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Keven Moore: ‘Tis the season for the ghost of Christmas party litigation — a workplace risk


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The Christmas season is in full swing and with it comes the “Ghost of Holiday Party Litigation” increasing the risk of a workplace claims arising from inappropriate workplace conduct such as harassment, sexual harassment, bullying, discrimination, and workplace health and safety issues.

Injuries suffered at the Holiday party or other workplace event can be the subject of a workers’ compensation claim against the employer.

Plenty of potential liability can be found in such places as that punch bowl, dance floor and even the coatroom. Not to mention the incalculable number of careers have gone screeching off course after an office holiday party.

According to one survey by the Chartered Institute of Personnel and Development, one in ten workers know of a co-worker who has either been disciplined or dismissed for inappropriate behavior during a holiday bash.

With the increased use of smartphones and social media, what happens at the work party no longer stays at the party!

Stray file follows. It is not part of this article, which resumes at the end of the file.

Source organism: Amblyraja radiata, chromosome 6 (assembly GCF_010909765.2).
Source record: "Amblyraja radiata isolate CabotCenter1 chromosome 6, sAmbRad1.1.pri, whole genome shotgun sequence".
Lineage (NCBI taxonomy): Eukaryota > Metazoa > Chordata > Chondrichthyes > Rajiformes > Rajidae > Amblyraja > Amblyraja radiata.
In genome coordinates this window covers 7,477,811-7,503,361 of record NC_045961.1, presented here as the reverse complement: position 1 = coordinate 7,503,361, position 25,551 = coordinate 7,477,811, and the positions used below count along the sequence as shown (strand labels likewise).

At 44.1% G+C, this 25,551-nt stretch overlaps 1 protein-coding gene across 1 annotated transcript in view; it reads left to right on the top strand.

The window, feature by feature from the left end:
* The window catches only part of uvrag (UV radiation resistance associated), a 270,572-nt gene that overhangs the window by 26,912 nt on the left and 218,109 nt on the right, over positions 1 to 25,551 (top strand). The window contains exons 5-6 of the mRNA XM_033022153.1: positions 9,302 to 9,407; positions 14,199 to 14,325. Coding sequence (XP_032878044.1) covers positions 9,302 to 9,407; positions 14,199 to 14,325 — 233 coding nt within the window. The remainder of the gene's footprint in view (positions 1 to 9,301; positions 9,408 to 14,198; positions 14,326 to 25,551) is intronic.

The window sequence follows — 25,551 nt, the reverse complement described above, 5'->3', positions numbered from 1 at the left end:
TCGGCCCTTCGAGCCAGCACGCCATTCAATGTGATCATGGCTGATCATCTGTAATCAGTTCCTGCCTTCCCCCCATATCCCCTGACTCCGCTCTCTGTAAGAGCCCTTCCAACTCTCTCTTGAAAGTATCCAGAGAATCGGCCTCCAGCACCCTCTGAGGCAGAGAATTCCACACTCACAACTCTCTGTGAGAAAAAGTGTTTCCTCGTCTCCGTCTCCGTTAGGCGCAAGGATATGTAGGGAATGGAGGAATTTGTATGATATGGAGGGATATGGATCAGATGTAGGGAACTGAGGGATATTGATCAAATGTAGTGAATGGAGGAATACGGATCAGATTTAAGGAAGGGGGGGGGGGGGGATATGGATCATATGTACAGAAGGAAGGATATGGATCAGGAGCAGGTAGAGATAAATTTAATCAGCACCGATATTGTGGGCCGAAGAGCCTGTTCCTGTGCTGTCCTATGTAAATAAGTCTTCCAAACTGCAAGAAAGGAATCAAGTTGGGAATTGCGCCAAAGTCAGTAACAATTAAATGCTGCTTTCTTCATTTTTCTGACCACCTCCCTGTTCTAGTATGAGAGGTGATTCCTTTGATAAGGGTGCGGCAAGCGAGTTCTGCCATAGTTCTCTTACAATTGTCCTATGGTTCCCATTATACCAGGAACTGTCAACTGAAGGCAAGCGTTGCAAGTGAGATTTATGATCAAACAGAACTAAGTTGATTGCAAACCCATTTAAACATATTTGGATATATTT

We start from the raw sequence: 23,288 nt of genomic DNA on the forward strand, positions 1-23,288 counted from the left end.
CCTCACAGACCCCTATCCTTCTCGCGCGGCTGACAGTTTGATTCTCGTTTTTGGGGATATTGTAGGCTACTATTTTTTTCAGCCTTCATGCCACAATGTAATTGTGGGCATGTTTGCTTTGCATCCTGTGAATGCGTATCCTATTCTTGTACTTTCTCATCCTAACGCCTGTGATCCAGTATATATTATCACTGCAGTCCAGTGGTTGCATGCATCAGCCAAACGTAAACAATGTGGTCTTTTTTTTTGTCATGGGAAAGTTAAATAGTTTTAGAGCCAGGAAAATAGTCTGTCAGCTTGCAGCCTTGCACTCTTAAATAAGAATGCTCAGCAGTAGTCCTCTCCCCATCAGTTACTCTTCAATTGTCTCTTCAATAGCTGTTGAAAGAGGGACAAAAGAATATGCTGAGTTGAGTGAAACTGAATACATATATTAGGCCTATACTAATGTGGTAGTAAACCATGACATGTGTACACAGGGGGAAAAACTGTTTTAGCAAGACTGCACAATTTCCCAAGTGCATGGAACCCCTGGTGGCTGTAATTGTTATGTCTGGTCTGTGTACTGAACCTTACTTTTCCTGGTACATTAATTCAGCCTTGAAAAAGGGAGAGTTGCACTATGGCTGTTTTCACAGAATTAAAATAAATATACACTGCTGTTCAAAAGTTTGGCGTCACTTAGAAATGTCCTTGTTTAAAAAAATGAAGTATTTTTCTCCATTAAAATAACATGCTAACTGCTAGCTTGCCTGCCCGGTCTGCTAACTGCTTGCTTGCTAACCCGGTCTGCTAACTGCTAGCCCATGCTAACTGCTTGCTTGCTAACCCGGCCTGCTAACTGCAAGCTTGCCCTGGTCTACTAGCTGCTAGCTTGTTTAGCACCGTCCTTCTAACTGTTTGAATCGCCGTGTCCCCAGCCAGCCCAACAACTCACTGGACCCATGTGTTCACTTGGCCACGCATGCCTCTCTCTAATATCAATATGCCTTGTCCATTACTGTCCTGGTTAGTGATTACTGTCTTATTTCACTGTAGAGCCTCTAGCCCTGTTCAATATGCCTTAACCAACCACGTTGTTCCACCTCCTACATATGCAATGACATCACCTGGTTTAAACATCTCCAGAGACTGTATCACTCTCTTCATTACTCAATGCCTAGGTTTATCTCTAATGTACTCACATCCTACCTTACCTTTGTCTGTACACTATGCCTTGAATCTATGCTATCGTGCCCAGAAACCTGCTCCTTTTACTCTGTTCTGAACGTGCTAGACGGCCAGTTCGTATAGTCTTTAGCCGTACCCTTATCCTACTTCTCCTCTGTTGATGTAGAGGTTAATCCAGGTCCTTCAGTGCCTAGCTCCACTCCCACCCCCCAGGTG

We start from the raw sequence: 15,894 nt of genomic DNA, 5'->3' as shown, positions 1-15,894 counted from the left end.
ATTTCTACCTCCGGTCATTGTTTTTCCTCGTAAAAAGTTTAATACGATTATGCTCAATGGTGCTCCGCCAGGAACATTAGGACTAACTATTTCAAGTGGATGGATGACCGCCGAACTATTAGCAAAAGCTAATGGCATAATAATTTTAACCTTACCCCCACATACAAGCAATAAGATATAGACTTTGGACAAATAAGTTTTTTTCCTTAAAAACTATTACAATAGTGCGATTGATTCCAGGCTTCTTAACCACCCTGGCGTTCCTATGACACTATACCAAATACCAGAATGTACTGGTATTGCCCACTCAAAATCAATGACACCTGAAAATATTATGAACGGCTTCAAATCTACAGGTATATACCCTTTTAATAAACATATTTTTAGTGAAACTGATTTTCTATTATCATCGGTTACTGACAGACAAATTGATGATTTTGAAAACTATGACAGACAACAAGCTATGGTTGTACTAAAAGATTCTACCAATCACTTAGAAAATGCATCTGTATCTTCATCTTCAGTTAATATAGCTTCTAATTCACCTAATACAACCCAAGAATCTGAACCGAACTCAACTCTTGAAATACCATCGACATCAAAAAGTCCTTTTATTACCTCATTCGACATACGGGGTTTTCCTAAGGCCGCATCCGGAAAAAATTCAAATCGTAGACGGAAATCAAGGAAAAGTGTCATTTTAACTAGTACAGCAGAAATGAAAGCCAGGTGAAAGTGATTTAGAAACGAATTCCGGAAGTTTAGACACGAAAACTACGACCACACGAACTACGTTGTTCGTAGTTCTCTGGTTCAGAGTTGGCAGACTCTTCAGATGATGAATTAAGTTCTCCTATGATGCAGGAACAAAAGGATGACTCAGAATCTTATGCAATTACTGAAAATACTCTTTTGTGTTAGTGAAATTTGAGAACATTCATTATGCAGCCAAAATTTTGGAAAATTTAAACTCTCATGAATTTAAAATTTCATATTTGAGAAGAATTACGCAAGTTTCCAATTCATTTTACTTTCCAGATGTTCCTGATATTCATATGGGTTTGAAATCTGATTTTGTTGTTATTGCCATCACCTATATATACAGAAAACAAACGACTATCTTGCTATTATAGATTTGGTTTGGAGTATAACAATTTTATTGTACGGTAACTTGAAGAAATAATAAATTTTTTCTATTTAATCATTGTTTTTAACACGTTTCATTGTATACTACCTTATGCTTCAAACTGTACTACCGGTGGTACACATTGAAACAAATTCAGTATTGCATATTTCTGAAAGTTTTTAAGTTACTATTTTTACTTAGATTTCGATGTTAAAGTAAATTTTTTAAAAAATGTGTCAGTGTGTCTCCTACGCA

Office parties are likely to be considered employer-sponsored events which signifies that the employer is responsible for the conduct of their employees, both on-site and off-site.

Not all companies celebrate the holidays, but for those companies that do, it’s usually offered as a show of appreciation. Unfortunately in an alcohol-fueled environment many employees tend to lower their guard a little too much, resulting in incidents of fights, sexual harassment, bullying, discrimination and other inappropriate behavior.

I can still visualize one colleague several years ago who was dancing with himself in the mirror next to the dance floor with two round Christmas ornaments hanging from his zipper.

During these events colleagues oftentimes feel emboldened to speak more frankly with other colleagues which always leads to trouble, while others have even chosen to insult their bosses. Then there are others who make the mistake of engaging in amorous activity on company premises, while others have been known to abuse the copy machine by making inappropriate copies that end up in unsuspected places.

As a safety and risk management consultant and “part-time career counselor” today, I’m here to tell you that the painful regret that you may be experiencing after such a party, doesn’t count as an excusable sick day when you go to call-in.

The employer is also at risk to liabilities if proper action isn’t taken.

Employees should feel able to relax and let their hair down, however employers should remind their staff that inappropriate behavior could land them in serious trouble and even lead to job loss.

Employers should actually consider creating a holiday celebration policy, and publish it ahead of time restating that harassment policies are still in effect. Employers should also train managers to set the example and to be ready to ward off potential problems. As an employer in this too politically-correct society today even calling your event a Christmas party could have some employees feeling excluded and calling their attorney.